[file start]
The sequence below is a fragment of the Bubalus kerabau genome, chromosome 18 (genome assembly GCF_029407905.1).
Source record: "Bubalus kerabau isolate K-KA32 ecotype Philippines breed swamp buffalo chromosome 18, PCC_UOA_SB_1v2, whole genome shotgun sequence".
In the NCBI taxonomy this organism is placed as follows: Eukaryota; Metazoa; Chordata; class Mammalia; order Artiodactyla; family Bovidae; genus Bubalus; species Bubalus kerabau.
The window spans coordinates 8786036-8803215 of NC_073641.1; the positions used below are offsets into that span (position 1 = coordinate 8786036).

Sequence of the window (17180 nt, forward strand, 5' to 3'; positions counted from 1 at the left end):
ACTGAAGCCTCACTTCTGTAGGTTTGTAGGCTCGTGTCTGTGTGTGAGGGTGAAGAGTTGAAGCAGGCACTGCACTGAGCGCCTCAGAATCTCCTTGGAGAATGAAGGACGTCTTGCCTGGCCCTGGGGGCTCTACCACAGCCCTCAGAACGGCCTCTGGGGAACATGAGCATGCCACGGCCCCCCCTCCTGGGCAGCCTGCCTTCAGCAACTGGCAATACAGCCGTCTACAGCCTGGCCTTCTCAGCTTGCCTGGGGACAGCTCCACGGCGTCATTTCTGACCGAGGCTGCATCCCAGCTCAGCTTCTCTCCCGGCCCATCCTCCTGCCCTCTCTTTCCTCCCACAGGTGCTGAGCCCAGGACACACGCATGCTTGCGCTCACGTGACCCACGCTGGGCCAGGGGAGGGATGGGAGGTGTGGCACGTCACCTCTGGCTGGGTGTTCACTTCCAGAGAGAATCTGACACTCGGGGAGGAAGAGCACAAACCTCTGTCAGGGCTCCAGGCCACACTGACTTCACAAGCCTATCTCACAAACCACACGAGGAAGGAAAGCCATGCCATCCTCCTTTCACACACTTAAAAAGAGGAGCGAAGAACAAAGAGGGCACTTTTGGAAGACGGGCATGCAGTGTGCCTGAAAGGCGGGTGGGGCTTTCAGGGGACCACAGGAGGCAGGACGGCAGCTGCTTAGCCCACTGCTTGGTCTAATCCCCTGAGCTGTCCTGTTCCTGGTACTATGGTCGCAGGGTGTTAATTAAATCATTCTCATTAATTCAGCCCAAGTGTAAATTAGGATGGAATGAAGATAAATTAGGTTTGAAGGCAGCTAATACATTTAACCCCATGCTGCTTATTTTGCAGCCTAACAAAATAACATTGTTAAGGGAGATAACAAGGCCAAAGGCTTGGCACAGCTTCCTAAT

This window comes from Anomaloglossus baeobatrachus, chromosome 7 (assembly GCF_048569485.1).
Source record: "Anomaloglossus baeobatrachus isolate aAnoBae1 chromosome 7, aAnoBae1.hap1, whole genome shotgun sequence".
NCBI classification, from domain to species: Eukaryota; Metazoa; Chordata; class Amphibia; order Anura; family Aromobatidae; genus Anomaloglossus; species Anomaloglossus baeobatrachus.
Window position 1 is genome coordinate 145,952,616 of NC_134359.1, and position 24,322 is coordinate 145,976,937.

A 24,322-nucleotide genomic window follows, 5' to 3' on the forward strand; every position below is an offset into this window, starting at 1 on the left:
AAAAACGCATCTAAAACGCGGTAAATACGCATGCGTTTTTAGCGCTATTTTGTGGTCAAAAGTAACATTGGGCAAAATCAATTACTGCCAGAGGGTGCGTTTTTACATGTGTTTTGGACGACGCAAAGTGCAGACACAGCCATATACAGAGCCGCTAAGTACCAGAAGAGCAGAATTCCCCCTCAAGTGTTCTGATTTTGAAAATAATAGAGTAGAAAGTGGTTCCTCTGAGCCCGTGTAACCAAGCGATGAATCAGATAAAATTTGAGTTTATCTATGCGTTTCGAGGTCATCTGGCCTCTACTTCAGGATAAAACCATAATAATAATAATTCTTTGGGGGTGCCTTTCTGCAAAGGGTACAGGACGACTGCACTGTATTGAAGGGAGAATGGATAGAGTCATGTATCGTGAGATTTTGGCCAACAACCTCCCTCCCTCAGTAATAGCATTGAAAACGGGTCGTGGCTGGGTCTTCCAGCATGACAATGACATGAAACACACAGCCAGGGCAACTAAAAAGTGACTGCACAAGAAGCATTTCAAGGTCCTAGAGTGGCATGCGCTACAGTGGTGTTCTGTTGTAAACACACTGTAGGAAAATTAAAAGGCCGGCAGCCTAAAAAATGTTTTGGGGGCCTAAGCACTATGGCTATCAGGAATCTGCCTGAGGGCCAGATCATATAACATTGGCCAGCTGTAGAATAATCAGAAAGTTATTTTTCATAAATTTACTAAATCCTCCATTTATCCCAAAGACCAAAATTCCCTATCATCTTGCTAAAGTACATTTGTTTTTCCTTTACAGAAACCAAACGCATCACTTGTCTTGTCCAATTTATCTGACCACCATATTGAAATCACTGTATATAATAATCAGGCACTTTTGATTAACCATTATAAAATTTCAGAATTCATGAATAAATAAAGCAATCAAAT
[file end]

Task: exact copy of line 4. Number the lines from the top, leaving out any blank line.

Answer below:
The window spans coordinates 8786036-8803215 of NC_073641.1; the positions used below are offsets into that span (position 1 = coordinate 8786036).